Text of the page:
Conflicting Cultures of Nature: Ecotourism, Education and the Kayapo of the Brazilian Amazon
Abstract:Despite advancements in the design and implementation of ecotourism, the educational component of ecotourism has received little attention in comparison to ecological, economic and other social factors. This article discusses the unexplored conventions of education as a form of empowerment in ecotourism through the case study of a pilot ecotourism project co-managed by an ecologist, an anthropologist and a Kayapo indigenous community in Brazil. Designed as a university-level study-abroad course that holistically incorporates both a conservation biology perspective and local systems of knowledge, the pilot project provides an opportunity to consider the interdependence among the ecological, economic, educational and social consequences of one ecotourism experience, as well as to glean broader insights into the role of education in ecotourism. In particular, the intention is to look beneath the surface of assumptions about the meaning of education, asking: (1) who or what may be considered a legitimate source of information?; (2) what information is considered 'educational' in the ecotourism experience?; (3) to whom is education aimed (who are the learning targets)?; and (4) what are the objectives of education in the context of ecotourism? Based on the analysis, certain recommendations are made for reconsidering the values and goals of the endeavour.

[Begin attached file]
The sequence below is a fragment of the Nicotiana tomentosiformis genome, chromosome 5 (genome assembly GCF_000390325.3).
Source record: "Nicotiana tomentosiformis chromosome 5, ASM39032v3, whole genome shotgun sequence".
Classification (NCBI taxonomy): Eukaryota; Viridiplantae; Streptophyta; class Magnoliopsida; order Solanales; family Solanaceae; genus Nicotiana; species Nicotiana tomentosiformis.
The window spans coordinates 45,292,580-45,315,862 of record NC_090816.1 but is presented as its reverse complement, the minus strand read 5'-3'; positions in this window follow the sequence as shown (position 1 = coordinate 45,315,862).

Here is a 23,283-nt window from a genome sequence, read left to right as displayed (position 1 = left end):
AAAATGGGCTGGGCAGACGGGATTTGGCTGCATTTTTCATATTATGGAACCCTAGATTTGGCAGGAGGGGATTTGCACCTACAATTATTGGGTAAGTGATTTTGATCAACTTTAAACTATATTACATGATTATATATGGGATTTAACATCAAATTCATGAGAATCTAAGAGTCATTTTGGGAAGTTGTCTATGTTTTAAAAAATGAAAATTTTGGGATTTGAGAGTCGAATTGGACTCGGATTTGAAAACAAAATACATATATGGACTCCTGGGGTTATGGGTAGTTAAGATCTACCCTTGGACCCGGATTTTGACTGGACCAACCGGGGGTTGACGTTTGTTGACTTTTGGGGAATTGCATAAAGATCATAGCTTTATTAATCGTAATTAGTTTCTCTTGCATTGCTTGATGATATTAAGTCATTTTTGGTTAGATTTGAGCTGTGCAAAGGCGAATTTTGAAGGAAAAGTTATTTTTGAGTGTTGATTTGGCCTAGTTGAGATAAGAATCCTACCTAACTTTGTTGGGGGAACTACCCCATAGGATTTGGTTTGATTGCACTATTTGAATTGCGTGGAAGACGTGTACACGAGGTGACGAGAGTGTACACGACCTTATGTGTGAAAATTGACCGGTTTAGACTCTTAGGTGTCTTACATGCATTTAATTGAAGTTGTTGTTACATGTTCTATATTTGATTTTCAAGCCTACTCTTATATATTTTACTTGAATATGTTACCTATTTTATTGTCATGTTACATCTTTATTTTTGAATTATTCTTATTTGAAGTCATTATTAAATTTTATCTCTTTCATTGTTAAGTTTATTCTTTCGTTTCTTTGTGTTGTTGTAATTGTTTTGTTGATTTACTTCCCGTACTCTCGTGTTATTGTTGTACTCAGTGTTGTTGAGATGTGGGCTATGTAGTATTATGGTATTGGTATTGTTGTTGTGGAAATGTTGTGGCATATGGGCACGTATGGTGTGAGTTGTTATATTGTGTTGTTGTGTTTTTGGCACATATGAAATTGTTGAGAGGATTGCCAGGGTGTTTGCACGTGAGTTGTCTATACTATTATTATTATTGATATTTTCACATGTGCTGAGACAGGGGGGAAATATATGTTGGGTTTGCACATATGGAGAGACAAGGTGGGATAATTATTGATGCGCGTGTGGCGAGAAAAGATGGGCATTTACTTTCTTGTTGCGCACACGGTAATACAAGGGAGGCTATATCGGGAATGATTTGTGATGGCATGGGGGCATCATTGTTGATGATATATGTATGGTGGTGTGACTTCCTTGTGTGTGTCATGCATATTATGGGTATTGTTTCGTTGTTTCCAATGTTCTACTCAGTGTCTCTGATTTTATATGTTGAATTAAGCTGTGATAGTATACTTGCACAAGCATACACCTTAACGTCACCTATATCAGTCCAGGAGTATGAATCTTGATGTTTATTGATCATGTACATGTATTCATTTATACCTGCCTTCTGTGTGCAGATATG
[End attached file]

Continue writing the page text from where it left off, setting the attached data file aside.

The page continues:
Document Type: Research Article
Publication date: November 1, 2008